"If they want Julian Assange, well we'll take Amber and possibly Johnny and they can come over to Australia and spend some time at Her Majesty's convenience," said Joyce, who was engaged in a war of words with Heard and Depp at the time.

Addressing the unlikelihood that Heard would be extradited to Australia to face the charges against her, Joyce went on: "It really annoys me when they say they wouldn't extradite them if they perjured themselves.

"They put at risk our biosecurity. We have a big issue right now with foot and mouth [disease]. If that comes into Australia, the beef industry [would be] decimated. When they say things like, 'Ah we'd never do that for this', well what would you do it for? They broke the law."

As for what would happen, given such restrictions, Joyce noted: "Well, it's up to the Americans. I suppose the U.S. want to show the purity of it.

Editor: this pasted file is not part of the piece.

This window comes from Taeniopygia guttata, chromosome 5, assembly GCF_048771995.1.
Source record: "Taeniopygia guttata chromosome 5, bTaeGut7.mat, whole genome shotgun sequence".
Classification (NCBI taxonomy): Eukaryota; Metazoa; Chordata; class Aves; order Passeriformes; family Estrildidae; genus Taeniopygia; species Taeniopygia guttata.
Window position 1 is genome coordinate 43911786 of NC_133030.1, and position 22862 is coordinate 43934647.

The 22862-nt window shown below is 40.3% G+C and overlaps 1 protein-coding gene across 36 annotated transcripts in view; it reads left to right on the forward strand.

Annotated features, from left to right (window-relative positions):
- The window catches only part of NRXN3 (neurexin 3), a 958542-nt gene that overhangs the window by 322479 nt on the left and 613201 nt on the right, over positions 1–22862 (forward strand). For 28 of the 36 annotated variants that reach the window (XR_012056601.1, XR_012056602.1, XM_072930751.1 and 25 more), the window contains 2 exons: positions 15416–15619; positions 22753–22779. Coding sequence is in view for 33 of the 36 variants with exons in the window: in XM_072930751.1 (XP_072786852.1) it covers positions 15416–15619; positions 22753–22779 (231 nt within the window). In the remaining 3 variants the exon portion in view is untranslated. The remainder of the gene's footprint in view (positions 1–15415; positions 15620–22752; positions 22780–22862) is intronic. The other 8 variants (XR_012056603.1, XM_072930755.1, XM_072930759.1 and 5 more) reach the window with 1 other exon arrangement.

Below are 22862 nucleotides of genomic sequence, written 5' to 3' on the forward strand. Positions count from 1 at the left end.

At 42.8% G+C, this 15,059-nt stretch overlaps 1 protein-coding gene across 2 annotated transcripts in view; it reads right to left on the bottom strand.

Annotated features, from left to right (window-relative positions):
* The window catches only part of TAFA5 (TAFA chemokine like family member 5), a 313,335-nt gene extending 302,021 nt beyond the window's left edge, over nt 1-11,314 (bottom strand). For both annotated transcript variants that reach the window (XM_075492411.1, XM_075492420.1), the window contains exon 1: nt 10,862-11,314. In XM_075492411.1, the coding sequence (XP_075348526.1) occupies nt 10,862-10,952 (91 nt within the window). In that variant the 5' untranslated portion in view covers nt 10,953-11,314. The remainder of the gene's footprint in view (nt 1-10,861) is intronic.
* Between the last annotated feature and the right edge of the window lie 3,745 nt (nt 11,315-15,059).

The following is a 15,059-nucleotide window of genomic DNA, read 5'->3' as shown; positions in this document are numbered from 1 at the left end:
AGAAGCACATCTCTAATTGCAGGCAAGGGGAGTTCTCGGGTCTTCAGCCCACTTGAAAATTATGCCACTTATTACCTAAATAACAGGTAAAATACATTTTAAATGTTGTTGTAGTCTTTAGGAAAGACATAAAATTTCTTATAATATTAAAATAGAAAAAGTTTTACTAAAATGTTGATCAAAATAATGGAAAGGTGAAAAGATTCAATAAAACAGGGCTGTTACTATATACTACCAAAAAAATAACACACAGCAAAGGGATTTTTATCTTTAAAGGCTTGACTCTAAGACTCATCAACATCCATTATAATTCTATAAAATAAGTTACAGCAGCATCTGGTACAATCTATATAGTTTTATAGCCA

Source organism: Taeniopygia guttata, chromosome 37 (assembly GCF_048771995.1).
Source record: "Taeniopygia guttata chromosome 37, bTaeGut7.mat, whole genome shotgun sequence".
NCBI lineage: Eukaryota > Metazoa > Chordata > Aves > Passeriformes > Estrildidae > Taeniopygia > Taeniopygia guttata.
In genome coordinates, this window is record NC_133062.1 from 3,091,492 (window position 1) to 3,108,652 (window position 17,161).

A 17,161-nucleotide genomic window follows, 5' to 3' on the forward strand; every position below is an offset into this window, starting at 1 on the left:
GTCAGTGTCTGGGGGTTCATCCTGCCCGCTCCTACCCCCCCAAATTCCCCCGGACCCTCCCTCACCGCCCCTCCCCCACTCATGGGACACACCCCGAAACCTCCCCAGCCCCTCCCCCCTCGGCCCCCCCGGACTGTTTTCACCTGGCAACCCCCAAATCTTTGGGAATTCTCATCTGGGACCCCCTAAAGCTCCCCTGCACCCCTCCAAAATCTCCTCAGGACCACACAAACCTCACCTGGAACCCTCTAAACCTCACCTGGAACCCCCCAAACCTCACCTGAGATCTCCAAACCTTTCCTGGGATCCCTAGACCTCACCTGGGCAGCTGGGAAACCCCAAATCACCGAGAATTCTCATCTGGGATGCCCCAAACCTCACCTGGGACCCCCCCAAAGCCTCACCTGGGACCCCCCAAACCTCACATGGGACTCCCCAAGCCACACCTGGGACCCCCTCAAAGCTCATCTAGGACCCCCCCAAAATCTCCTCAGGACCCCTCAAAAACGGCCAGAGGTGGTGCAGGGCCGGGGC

"They are insisting on getting Julian Assange so it's fair enough that any person who's perjured themselves, committed a crime in Australia, should go back to Australia to serve their time because we've got to be fair dinkum and straight with both these things, don't we? Let's see how that goes," Joyce said.

Last year, Heard took to social media to reveal that a new dog called Barnaby had joined her family—a move that was widely seen as a swipe at the politician.

Addressing the matter during his Sunrise interview, Joyce joked that he would be happy to take the dog hunting for wild pigs.

"Send it up here and we'll go pigging with it, see if we can knock over a few old boars," he said. "I'll look after it, my namesake, Barnaby. He'll be safe with me."

Elsewhere, he discussed the highly publicized defamation trial between Heard and Depp, remarking: "It was bigger than the election, it was great. It was compulsory train wreck viewing."

"It was bizarre," he went on, "but we watch them and they earn millions of dollars, but let's see what happens."

"They should have a sequel," Joyce added. "Maybe if we get them back in court we can have a sequel."

Newsweek has reached out to a representative of Heard for comment.